Structure of hydrous eutectic silicate melts at different temperatures and pressures
Calculated structure of hydrous eutectic silicate melts at 4000 K and at pressures of 9.4 GPa (left) and at 146.1 GPa (right). The coordination polyhedra of Si-O evolve from four-fold (cyan) and five-fold (blue) to more six-fold (magenta) as pressure increases. The speciation of water in the melt evolves from having more hydroxyls (red-red sphere pairs) and molecular water (red-red-red sphere triplets) to having more bridging hydrogen bonds (red-yellow-red sphere triplets) with pressure. Based on the structure at conditions of the core-mantle boundary (right), hydrous partial melts are denser than coexisting solids when melt fractions are less than about 15%. Credit: Du et al. [2019], Figure S1 (left and right panels)
Source: Geophysical Research Letters

H2O is notorious for having a solid phase (ice) that is less dense than the melt (water), making ice float in water. But what happens when H2O is added to silicate melts in the Earth’s interior at pressures near the core-mantle boundary? Would such melts sink, or float?

Du et al. [2019] used sophisticated molecular dynamics simulations to determine the atomic-scale structures and density of iron-rich, hydrous silicate melts at pressure-temperature conditions mimicking those near the base of the Earth’s mantle. They found that partial melts of mantle rock containing several weight percent of water can be denser than the bulk solid left behind in the lowermost mantle and therefore should sink, instead of float.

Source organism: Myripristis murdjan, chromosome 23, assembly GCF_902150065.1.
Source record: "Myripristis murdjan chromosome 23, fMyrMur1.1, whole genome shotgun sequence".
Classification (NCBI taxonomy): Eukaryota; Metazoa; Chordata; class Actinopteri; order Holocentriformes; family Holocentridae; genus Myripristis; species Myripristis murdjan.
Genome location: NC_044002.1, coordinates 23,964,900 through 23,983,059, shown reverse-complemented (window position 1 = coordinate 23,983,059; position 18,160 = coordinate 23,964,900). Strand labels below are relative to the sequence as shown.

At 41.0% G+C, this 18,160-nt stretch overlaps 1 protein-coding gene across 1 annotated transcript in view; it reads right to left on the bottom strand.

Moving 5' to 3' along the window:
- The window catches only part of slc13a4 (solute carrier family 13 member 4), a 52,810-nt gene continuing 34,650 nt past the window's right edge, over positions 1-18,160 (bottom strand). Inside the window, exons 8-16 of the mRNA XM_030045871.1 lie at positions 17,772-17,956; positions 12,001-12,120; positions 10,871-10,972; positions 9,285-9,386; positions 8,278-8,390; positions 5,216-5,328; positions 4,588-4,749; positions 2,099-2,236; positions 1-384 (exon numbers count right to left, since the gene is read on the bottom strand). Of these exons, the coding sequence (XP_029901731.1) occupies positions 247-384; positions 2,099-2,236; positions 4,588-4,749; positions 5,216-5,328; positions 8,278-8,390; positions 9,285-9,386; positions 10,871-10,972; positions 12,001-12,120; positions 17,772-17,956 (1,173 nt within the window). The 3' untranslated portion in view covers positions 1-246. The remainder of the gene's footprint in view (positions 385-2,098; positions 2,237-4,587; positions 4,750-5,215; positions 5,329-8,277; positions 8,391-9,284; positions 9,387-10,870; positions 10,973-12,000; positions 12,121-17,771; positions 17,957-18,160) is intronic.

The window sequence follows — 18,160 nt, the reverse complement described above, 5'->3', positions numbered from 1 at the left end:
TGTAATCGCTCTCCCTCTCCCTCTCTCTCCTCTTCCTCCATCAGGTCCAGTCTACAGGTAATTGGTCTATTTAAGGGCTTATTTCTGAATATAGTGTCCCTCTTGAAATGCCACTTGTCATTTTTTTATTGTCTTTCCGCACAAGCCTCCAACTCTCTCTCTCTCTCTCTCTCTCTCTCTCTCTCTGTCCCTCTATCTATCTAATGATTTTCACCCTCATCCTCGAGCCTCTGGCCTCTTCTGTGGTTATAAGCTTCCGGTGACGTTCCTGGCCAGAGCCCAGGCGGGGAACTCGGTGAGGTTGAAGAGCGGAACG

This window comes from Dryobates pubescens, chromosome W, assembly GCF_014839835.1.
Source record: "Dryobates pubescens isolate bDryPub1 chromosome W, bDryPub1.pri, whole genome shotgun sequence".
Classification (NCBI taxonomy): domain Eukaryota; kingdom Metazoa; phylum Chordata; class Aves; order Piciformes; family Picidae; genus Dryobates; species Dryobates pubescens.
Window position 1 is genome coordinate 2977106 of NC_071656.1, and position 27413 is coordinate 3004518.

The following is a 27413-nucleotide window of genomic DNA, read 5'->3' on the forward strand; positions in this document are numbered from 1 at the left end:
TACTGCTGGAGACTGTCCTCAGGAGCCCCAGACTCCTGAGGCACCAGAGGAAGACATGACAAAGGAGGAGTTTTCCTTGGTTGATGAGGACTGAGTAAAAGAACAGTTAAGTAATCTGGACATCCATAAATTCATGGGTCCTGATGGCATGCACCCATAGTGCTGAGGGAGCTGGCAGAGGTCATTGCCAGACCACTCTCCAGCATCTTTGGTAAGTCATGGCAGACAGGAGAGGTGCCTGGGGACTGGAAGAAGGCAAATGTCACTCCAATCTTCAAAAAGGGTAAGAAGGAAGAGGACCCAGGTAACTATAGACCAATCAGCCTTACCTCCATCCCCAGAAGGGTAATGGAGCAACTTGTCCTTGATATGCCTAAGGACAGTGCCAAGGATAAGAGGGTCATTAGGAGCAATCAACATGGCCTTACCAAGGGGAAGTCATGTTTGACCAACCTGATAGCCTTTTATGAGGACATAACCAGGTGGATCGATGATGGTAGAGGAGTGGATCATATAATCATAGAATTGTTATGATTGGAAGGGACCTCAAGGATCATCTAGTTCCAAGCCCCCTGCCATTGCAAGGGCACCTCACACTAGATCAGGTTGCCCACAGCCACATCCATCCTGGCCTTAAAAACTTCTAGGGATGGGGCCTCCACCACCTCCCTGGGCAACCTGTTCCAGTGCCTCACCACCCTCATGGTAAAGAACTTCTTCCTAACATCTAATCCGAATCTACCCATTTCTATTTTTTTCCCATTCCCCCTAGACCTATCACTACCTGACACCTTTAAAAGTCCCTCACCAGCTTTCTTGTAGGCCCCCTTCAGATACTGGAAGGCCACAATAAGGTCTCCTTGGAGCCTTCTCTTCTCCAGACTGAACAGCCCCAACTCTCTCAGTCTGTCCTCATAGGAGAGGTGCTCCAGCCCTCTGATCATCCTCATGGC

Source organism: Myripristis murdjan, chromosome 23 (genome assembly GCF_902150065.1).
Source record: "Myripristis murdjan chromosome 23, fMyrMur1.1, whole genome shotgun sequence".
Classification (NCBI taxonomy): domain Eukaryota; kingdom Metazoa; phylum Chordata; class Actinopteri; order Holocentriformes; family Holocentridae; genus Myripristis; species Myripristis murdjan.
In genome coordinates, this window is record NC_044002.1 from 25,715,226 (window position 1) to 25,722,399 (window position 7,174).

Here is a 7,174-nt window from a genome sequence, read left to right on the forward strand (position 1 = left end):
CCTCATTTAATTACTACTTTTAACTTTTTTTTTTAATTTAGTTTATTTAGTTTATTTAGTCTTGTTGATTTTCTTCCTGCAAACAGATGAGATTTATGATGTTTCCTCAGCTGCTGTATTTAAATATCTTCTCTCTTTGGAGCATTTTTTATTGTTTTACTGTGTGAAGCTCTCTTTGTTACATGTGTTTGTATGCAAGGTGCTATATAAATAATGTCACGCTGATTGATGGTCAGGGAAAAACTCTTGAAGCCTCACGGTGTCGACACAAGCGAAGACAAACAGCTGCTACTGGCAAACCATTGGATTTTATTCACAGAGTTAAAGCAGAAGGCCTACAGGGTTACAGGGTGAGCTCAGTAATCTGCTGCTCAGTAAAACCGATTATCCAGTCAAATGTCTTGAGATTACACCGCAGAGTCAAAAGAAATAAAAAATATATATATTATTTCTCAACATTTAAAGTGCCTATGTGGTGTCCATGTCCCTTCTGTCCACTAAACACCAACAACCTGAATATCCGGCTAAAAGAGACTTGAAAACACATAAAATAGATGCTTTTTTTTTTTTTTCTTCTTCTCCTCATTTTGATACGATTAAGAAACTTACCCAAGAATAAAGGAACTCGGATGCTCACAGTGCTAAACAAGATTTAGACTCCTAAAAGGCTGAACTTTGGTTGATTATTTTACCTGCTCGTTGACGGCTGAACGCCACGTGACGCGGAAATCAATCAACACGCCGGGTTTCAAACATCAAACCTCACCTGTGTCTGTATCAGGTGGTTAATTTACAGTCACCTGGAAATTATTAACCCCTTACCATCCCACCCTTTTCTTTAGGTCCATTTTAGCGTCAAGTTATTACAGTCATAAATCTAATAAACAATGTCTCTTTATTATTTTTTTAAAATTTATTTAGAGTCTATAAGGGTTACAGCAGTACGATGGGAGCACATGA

The results can potentially explain seismologically observed slow and dense structures on the core-mantle boundary with further implications for the cycling of water and other volatiles in the Earth’s deep interior throughout its evolution.

Citation: Du, Z., Deng, J., Miyazaki, Y., Mao, H.‐k., Karki, B. B., & Lee, K. K. M. [2019]. Fate of hydrous Fe‐rich silicate melt in Earth’s deep mantle. Geophysical Research Letters, 46.

—Steven D. Jacobsen, Editor, Geophysical Research Letters

Text © 2019. The authors. CC BY-NC-ND 3.0
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